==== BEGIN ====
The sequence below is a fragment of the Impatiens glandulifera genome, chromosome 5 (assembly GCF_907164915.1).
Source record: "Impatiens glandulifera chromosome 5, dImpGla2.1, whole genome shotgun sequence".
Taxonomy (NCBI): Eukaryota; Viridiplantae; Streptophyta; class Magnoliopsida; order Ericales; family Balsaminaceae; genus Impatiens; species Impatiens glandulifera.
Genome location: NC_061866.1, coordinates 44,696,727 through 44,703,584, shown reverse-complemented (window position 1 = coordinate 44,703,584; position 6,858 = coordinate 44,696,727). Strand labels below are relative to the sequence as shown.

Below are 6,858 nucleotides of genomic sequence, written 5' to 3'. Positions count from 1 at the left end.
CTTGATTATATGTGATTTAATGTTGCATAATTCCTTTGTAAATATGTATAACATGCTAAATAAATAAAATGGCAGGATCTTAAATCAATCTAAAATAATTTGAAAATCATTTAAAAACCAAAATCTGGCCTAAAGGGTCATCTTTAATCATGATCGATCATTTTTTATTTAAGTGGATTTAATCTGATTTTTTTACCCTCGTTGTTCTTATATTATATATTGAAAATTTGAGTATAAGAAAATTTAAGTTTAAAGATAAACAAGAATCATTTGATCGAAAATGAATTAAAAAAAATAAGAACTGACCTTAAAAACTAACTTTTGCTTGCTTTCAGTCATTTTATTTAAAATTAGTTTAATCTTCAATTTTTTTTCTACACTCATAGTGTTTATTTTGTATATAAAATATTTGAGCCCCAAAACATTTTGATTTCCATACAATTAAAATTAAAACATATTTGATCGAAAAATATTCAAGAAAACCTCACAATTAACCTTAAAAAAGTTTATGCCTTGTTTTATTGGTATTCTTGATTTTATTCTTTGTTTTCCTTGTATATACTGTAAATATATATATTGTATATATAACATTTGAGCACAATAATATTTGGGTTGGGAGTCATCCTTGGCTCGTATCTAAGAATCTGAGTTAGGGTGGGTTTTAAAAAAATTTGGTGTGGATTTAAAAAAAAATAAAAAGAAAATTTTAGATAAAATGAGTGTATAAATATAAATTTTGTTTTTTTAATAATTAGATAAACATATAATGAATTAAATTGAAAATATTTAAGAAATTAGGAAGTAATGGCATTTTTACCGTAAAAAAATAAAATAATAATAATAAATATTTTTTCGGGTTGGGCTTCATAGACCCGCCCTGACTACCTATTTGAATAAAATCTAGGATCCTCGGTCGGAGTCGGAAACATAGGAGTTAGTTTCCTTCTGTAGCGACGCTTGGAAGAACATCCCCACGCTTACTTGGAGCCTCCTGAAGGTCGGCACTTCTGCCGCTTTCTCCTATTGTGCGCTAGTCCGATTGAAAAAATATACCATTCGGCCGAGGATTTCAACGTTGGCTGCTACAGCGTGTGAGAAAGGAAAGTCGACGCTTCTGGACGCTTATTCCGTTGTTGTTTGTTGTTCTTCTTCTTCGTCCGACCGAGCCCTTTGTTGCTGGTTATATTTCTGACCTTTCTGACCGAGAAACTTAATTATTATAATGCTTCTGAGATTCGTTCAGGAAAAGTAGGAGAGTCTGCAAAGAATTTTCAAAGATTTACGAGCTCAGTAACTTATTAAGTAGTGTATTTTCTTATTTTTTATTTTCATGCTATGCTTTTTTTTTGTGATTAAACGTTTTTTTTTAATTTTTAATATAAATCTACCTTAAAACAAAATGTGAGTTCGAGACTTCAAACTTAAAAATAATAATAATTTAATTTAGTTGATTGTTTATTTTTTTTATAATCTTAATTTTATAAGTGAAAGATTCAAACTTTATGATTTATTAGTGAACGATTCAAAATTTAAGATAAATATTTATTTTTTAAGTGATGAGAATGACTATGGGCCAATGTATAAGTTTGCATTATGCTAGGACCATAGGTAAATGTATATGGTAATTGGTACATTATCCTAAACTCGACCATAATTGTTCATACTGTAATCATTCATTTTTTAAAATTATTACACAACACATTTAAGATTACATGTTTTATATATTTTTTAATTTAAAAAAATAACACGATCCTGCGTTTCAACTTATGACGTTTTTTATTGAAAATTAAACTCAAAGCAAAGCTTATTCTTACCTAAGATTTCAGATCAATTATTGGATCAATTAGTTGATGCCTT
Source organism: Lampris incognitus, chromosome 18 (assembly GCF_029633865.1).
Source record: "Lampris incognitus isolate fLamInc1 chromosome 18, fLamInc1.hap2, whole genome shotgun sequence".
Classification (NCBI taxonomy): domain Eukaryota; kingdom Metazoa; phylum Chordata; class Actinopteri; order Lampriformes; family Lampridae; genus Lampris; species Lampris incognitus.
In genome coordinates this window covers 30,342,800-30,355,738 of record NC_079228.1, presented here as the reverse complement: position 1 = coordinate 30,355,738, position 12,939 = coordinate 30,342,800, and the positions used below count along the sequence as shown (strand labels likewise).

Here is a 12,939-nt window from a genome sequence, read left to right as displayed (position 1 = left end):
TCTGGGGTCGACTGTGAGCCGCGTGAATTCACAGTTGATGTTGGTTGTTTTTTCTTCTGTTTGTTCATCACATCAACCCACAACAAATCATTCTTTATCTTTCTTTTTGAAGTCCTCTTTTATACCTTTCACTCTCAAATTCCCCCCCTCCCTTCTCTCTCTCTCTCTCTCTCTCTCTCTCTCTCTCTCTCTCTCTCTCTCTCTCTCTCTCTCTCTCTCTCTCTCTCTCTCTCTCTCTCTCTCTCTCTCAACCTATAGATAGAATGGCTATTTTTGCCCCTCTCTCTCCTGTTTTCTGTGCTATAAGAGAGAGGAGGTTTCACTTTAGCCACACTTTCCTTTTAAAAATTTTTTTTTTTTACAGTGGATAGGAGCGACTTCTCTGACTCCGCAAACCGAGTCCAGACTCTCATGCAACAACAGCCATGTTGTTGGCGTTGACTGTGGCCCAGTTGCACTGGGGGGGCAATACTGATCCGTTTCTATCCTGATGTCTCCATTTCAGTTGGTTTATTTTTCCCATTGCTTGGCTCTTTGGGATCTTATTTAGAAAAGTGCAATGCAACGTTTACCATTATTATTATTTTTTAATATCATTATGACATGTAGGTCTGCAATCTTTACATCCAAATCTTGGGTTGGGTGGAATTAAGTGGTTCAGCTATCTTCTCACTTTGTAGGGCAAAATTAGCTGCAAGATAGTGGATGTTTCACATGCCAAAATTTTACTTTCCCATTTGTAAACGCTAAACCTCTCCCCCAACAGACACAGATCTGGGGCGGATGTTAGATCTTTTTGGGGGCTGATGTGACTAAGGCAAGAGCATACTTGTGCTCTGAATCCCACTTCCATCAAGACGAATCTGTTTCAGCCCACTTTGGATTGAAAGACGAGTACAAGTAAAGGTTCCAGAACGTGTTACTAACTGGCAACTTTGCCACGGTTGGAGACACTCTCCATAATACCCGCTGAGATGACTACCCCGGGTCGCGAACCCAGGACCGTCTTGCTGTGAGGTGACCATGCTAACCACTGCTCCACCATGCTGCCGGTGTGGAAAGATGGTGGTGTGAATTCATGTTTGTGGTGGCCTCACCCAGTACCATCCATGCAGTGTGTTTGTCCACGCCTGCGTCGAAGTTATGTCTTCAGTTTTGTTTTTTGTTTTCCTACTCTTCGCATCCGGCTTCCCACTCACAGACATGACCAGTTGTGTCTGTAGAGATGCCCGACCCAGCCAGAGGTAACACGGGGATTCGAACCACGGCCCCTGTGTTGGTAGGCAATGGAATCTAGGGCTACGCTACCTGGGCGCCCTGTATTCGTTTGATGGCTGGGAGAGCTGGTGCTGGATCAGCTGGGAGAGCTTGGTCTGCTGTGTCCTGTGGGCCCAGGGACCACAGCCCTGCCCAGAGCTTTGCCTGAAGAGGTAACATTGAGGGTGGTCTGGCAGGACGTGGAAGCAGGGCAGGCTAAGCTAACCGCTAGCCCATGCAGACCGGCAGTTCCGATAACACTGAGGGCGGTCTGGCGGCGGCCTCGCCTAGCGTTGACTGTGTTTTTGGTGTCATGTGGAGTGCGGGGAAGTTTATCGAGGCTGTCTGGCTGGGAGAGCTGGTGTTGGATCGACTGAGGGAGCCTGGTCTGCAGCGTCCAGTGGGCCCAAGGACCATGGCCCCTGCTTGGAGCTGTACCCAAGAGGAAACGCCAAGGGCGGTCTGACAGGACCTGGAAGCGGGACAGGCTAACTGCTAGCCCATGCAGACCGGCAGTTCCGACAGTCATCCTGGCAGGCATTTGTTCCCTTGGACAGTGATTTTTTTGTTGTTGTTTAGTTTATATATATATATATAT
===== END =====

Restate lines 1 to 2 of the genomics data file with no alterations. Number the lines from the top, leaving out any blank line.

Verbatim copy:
The sequence below is a fragment of the Impatiens glandulifera genome, chromosome 5 (assembly GCF_907164915.1).
Source record: "Impatiens glandulifera chromosome 5, dImpGla2.1, whole genome shotgun sequence".